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14 Cards in this Set

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According to the United States Standards of Identity, gin is defined as:
A spirit that derives its main characteristic flavor from juniper berries • Bottled at no less than 40% alcohol by volume (80 proof) • “Distilled gin” is defined as a subcategory of gin that must be produced exclusively using original distillation or redistillation. • The following products are defined as types of gin and therefore must adhere to the standards set for gin: dry gin, London dry gin, geneva gin, Holland gin, Tom gin, and Old Tom gin.
According to the US standards, gin may be produced using any of the following procedures:
Original distillation from mash • Redistillation of distilled spirits • Mixing neutral spirits with or over juniper berries and other aromatics (neutral spirits being defined as “distilled spirits produced from any material at or above 190 proof”) • Mixing neutral spirits over extracts derived from infusions, percolations, or maceration of such materials • Mixing gin and neutral spirits
The EU definition of gin has slightly different specifications:
• It must be a juniper- flavored spirit drink of agricultural origin. • It must be bottled at a minimum of 37.5% alcohol by volume. • Only natural flavorings may be used. • The predominant flavor must be juniper. • “Distilled gin” is defined as a subcategory of gin that must be produced via original distillation or redistillation using a spirit distilled at a minimum of 192 proof. • “London gin” is defined as a subcategory of distilled gin whose flavor is introduced exclusively through redistillation in traditional stills and which contains less than 0.1 gram of sugar per liter and no added ingredients aside from water. This type of spirit may also be called London Dry Gin
The Dutch physician Franciscus Sylvius is often credited with
the invention of gin in the mid- seventeenth century;
The gin craze was a period between
1720 and 1751 when the per capita consumption of distilled spirits almost tripled.
Gin may be produced using
any type of neutral spirit as its base.
Juniper itself comes from
the berries of an evergreen tree, imparting a fresh pine aroma to the spirit.
The standards of the United States and the European Union both define distilled gin as a subcategory of gin. Distilled gin must be produced via original distillation , also known as direct distillation , or by redistillation .
Original Distillation:
In the original distillation method, a fermented mash is placed into a special still that contains a mesh tray and a basket or perforated rack known as a gin head . The gin head is filled with juniper berries and other botanicals, according to the distiller’s formula. As the mash is distilled, the alcoholic vapors pass through the gin head, becoming impregnated with the aromatic oils of the botanicals. The resulting vapors come off the gin still at a high proof and condense into gin.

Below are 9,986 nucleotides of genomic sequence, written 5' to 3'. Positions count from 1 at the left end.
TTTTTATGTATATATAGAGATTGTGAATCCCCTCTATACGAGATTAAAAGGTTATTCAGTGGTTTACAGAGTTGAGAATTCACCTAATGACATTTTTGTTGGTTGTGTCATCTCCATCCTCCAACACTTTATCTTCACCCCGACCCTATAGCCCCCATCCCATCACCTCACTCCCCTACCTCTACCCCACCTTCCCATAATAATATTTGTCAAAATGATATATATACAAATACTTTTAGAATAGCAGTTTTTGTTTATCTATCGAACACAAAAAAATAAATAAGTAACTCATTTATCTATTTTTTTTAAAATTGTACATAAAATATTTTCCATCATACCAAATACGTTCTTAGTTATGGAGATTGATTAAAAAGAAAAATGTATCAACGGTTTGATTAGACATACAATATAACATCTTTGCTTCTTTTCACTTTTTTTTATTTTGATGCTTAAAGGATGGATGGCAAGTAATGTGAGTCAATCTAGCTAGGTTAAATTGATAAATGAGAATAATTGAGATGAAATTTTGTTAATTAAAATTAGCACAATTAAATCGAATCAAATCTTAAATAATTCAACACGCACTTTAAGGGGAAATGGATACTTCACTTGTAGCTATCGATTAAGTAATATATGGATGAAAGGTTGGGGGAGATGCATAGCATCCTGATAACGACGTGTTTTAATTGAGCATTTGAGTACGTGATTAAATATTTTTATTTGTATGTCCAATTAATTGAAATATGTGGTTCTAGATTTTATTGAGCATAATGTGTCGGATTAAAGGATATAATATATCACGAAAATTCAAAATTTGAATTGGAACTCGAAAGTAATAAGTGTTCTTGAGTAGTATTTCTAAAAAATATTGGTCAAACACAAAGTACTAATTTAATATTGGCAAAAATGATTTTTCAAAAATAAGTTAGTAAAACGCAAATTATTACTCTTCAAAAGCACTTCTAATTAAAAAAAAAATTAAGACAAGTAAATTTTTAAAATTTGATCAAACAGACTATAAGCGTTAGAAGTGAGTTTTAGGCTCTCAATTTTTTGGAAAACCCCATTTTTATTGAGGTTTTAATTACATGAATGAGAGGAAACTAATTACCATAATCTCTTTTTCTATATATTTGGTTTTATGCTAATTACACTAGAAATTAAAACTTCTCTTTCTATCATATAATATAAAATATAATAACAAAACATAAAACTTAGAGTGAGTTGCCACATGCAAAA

The redistillation method is similar to original distillation; however, the mash is distilled into a neutral spirit before being flavored. To complete the flavoring, the neutral spirit is cut with water and placed in a still containing a gin head. The cut spirit is then distilled a second time in the presence of juniper berries and other botanicals. As the vapors come off the still, only the heart of the run, which contains the ideal proportion of flavorings, is used to condense into gin.
A unique style of redistillation known as cold distillation or vacuum distillation is based on
the fact that the boiling point of all beverages alters with air pressure.
Cold Compounding:
There are three basic methods of cold compounding. One involves a batch of crushed botanicals that are added to a base of neutral spirits and left to “soak” for a week or more. A second method follows basically the same procedure, except that the botanicals are enclosed in a mesh bag. The third method, commonly called the circulatory method, is similar to a method often used in the production of liqueurs. The circulatory method entails suspending a mesh tray of botanicals in the top of a large tank containing the base spirit and pumping the alcohol repeatedly over the botanicals until the desired flavor is achieved. After any of the cold compounding procedures are complete, the spirit will be filtered and, if unaged, reduced to bottling strength and bottled.
Essential Oils:
In the essential oils method, sometimes called the compounding essence procedure, a recipe of essential oils is added to a neutral spirit and thoroughly blended. The mixture is allowed to rest for a week, after which time it is filtered and, if unaged, reduced to bottling strength and bottled.
Compound gin is lower quality